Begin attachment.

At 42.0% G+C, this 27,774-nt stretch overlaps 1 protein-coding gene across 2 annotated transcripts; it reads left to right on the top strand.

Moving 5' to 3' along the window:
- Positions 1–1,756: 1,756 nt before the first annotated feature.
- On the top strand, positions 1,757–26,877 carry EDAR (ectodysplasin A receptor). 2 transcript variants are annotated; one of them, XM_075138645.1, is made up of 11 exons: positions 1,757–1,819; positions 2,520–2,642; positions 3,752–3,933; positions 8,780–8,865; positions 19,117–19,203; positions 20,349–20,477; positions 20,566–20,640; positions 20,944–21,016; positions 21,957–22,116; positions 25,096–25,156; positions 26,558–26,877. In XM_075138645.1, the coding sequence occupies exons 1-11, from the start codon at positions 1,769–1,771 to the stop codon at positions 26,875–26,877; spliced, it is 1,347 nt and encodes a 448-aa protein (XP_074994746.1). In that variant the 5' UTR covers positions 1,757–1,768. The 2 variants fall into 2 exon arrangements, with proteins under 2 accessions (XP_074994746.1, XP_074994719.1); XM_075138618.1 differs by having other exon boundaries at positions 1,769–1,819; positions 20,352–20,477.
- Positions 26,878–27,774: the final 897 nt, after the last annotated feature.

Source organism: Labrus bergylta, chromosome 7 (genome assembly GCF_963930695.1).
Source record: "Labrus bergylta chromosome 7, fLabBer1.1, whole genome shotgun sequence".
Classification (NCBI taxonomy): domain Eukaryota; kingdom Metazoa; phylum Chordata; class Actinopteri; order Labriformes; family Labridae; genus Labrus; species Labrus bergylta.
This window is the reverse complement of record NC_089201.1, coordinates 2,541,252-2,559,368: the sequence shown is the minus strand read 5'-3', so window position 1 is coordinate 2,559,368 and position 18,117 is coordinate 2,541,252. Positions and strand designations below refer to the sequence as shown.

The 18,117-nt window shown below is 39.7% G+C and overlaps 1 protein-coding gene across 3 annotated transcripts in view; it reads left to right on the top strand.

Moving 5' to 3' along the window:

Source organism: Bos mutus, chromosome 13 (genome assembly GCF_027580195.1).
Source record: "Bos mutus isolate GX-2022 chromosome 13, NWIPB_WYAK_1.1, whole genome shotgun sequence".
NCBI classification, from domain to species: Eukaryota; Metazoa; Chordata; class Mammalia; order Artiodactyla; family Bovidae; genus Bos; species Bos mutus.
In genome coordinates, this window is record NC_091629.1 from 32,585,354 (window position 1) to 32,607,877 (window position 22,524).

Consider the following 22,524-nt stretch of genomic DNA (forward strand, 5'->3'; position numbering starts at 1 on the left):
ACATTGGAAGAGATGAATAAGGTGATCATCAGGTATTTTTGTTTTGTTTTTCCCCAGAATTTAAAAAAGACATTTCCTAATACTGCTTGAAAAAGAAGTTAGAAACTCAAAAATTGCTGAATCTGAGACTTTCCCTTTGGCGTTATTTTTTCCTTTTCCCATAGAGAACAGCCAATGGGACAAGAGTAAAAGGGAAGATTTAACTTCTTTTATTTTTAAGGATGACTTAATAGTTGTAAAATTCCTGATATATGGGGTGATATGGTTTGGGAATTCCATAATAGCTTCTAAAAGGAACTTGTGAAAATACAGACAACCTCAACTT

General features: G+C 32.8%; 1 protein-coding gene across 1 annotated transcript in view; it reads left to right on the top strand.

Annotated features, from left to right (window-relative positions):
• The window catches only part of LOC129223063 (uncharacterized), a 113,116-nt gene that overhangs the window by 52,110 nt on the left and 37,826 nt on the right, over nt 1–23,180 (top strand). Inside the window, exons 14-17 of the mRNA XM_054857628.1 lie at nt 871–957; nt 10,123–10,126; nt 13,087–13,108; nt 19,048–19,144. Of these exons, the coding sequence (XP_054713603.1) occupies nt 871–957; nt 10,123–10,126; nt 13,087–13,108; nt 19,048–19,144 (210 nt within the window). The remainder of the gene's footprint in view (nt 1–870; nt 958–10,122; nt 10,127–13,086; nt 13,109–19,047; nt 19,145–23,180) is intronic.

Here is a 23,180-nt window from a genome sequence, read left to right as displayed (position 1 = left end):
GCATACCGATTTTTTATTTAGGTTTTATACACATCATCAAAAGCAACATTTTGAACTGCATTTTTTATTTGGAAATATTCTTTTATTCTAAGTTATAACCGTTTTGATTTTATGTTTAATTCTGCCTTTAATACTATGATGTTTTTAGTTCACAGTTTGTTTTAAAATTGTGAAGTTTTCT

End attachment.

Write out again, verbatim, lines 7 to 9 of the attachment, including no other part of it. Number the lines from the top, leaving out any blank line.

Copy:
Source record: "Labrus bergylta chromosome 7, fLabBer1.1, whole genome shotgun sequence".
Classification (NCBI taxonomy): domain Eukaryota; kingdom Metazoa; phylum Chordata; class Actinopteri; order Labriformes; family Labridae; genus Labrus; species Labrus bergylta.
This window is the reverse complement of record NC_089201.1, coordinates 2,541,252-2,559,368: the sequence shown is the minus strand read 5'-3', so window position 1 is coordinate 2,559,368 and position 18,117 is coordinate 2,541,252. Positions and strand designations below refer to the sequence as shown.